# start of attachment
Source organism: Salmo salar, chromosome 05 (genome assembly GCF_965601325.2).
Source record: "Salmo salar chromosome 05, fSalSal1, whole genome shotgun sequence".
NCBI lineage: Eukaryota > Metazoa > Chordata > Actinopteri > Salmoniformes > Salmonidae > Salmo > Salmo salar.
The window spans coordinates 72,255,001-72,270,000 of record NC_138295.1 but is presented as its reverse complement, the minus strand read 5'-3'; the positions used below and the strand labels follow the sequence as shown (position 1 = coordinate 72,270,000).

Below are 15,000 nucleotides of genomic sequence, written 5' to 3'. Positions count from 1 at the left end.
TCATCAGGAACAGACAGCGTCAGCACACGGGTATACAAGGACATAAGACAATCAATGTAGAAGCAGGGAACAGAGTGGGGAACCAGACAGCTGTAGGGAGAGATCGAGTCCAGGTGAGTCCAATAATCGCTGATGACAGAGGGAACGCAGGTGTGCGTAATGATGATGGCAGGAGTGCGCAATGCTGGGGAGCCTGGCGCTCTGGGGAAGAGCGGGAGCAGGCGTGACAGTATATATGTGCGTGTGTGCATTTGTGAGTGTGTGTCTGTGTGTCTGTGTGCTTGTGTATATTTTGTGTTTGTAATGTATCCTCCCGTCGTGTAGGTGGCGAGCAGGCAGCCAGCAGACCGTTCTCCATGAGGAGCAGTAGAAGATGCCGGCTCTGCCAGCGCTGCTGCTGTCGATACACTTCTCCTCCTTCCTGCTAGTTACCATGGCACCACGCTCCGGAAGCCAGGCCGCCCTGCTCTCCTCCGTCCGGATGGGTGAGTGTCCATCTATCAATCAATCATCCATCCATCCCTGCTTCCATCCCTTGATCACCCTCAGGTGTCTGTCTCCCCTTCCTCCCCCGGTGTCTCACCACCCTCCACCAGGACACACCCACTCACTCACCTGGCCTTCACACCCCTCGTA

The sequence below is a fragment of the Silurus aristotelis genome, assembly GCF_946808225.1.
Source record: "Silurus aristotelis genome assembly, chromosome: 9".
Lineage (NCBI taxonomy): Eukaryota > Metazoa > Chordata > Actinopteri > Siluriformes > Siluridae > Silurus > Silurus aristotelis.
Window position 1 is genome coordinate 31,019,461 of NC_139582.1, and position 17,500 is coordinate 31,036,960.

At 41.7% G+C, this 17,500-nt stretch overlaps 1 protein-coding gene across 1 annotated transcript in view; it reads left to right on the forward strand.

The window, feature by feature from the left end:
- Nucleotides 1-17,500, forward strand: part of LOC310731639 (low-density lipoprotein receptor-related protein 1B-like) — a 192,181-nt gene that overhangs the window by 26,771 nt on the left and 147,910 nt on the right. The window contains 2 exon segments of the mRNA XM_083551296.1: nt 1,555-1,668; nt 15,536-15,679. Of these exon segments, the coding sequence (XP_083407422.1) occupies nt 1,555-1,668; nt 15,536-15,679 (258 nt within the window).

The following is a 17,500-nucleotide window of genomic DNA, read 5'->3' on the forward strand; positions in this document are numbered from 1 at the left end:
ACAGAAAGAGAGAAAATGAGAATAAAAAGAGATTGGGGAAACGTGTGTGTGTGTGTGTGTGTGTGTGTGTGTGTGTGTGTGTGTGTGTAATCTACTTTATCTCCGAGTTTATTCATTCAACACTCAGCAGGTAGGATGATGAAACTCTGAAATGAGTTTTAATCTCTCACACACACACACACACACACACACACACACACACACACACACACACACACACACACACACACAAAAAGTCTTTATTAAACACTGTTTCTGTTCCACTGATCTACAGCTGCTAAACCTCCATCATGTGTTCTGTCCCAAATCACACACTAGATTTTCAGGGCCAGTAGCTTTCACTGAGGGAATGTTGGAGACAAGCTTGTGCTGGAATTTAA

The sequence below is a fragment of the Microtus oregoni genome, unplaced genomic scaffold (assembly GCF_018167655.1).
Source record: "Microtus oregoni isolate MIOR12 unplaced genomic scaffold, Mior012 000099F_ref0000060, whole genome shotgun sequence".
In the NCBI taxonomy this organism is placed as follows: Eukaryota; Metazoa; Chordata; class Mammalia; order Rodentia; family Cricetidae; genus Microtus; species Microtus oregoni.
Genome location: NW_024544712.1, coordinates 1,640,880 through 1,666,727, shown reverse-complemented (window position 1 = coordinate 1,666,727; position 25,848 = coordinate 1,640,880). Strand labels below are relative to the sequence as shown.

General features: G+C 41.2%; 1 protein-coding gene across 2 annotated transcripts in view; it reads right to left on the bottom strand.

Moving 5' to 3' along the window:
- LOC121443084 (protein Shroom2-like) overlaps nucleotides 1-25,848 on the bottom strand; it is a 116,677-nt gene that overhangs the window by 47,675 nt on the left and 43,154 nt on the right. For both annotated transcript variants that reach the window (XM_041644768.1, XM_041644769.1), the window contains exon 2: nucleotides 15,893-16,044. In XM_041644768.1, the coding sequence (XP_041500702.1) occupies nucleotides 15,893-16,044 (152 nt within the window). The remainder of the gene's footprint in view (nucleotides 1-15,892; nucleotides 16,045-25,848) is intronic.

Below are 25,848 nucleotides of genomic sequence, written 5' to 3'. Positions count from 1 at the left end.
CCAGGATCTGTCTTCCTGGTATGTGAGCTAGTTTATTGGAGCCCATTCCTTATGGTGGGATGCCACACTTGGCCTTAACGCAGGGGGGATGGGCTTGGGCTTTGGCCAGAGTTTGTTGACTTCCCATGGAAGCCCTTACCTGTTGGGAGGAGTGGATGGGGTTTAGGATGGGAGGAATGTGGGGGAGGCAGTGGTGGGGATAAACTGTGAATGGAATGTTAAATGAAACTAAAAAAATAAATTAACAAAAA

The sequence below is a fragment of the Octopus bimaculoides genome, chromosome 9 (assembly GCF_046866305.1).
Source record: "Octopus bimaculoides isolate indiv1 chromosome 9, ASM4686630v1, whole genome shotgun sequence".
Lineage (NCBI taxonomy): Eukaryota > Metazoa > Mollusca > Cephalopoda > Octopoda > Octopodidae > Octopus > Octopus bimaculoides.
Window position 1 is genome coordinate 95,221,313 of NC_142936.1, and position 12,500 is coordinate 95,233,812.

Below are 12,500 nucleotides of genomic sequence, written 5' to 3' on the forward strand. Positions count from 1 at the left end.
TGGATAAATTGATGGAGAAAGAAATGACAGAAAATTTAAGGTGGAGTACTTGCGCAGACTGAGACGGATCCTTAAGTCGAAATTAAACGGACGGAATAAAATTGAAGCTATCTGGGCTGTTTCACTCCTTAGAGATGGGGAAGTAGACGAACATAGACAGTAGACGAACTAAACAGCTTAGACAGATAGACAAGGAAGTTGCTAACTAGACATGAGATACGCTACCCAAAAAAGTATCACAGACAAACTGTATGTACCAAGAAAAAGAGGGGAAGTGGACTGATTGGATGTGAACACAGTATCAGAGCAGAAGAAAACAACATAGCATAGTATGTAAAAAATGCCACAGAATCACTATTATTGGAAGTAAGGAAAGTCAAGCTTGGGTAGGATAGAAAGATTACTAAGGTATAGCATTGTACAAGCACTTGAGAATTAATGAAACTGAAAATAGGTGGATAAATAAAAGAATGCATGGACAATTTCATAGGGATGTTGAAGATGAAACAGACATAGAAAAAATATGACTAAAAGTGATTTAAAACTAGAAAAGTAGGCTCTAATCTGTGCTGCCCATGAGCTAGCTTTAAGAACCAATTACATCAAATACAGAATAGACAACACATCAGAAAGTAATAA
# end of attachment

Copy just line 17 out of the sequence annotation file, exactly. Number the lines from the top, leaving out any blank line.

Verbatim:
Source record: "Microtus oregoni isolate MIOR12 unplaced genomic scaffold, Mior012 000099F_ref0000060, whole genome shotgun sequence".